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    Big Oak Valley, CA
    Quote:I have observed young Guineas in my flocks "pairing up" and forming small sub-flocks (or trios) way before 15 weeks of age. And yes, they do tend to switch mates (or add another) throughout the breeding season, from year to year, they are typical opportunists! I've also observed that just ONE male Guinea will cover 5-6 Hens with no problem, if he doesn't have to compete with other males. The "norm" for Guinea Hens to start laying is 16 weeks of age, but that depends on when they were hatched and what the weather and temps are like when they reach that age, (but it's been scientifically proven that both sexes are anatomically mature and able to reproduce at that age, and even sometimes a little sooner if fed correctly from day one). So figuratively speaking they would actually have to "pair up" prior to that. They don't always wait for the following spring to start breeding/laying.
     
  6. AlienChick

    AlienChick Chillin' With My Peeps

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    Apr 9, 2010
    Glasgow, KY
    Thank you all for the help here! [​IMG]

    I watched the whole flock of chickens/guineas yesterday, and they do only go after the Polish hen and the d'Uccle rooster. The rooster now just hops the fence and stays in my backyard all day so he won't be bothered by the pesky guineas. The Polish . . . well, she's pretty clueless most of the time. The guineas do not go after any of the other chickens and they seem to particularly LIKE the barred rocks and will follow one of them around throughout the day.

    I don't think my guineas are pairing off or anything, I just thought maybe I needed more hens. (I have 3 males, and only ONE hen). I couldn't buy more cuz that was all the seller had to sell at the time. I do agree that I need more guineas in general, and I do want a large flock of guineas. We're moving to a 13 acre farm next month and I plan on getting lots more keets at that time.

    For now I'll keep my eyes on them all and, hopefully, they won't get worse. I'll kinda shoo the guineas to the backyard area in an attempt at separation, but they go over there anyway throughout the day. I only have cheap deer fencing (cut in half) as a "fence" and chickens and guineas fly over whenever they feel the need to forage on the other side.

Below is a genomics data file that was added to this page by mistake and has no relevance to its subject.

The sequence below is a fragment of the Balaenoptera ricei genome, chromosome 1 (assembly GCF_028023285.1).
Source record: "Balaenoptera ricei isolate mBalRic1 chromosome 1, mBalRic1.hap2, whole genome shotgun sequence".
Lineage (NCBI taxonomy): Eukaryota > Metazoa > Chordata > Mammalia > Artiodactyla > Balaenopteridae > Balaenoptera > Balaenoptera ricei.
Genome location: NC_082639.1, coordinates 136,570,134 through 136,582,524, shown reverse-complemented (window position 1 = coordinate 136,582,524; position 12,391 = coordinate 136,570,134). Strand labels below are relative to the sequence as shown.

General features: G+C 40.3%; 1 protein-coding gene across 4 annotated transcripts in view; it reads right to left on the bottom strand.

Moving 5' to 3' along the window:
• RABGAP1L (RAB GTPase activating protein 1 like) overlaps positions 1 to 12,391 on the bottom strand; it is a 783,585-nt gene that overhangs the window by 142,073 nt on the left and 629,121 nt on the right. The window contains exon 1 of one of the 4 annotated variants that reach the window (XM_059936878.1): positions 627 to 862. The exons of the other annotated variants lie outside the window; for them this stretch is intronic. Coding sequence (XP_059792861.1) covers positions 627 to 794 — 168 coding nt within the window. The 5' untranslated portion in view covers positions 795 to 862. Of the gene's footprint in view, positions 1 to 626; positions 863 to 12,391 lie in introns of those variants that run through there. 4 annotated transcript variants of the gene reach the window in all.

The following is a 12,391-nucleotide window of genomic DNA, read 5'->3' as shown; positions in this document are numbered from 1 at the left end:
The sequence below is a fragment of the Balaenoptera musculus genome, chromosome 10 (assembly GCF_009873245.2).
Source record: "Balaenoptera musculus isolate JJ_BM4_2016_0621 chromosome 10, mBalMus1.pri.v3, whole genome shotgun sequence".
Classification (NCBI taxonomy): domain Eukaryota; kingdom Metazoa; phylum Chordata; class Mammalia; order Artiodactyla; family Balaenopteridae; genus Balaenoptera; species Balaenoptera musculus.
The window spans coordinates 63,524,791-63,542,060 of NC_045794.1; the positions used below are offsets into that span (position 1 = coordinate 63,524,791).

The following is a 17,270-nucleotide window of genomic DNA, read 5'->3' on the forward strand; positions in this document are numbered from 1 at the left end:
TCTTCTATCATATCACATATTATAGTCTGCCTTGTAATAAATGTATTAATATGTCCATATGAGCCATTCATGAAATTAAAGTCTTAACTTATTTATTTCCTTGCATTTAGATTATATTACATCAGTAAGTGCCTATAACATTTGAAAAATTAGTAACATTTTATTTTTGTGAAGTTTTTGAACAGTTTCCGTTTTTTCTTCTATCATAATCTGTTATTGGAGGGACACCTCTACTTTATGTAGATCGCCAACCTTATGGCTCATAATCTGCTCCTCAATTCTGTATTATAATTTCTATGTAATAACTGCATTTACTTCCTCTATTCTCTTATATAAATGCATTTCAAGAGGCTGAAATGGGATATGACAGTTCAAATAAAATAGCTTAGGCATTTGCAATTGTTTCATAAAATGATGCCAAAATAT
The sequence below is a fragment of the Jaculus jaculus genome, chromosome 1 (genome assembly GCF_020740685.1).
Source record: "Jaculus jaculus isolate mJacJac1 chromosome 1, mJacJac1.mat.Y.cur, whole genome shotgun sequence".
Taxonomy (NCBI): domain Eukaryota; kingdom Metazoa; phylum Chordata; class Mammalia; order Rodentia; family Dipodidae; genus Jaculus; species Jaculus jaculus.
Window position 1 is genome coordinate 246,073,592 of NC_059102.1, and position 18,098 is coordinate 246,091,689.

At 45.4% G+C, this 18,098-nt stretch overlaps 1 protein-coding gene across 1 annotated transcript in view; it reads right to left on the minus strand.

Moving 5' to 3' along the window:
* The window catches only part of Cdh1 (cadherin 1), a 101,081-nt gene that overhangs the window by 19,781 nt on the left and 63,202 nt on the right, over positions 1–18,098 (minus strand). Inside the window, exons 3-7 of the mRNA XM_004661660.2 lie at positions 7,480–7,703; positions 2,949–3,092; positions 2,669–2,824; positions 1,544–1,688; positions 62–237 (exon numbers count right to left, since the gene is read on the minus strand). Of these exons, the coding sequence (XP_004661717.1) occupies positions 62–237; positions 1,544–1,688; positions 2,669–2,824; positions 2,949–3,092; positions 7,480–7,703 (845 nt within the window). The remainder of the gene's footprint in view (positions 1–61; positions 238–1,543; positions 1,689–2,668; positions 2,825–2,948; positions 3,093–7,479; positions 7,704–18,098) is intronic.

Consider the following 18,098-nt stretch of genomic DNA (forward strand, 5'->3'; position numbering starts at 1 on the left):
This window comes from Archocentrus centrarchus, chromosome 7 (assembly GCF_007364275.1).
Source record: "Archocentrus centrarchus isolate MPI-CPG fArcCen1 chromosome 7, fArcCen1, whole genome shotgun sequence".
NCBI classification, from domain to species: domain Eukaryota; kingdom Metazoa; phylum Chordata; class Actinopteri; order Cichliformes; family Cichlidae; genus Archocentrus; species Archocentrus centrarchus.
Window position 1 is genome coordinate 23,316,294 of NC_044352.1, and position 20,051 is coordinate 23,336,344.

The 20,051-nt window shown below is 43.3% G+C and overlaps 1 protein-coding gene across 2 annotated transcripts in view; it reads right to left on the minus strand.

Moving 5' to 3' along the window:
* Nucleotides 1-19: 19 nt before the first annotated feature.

I love my guineas and I think they're pretty and fun to watch, so it's hard to think of them as these mean monsters of terror. I think they're bi-polar!

    [​IMG]
     
  7. Debbienmousey

    Debbienmousey Chillin' With My Peeps

    Quote:I have observed young Guineas in my flocks "pairing up" and forming small sub-flocks (or trios) way before 15 weeks of age. And yes, they do tend to switch mates (or add another) throughout the breeding season, from year to year, they are typical opportunists! I've also observed that just ONE male Guinea will cover 5-6 Hens with no problem, if he doesn't have to compete with other males. The "norm" for Guinea Hens to start laying is 16 weeks of age, but that depends on when they were hatched and what the weather and temps are like when they reach that age, (but it's been scientifically proven that both sexes are anatomically mature and able to reproduce at that age, and even sometimes a little sooner if fed correctly from day one). So figuratively speaking they would actually have to "pair up" prior to that. They don't always wait for the following spring to start breeding/laying.

    Alright, I take back what I said. Although I was just speaking from personal experience also and from what I remember to have read awhile back. My guineas have never started laying as young as that, and as far as I know it hasn't been til the next spring for me. Of course you are in CA and I'm in GA so like you said I'm sure the weather has a lot to do with it.

    Quote:You're probably right [​IMG]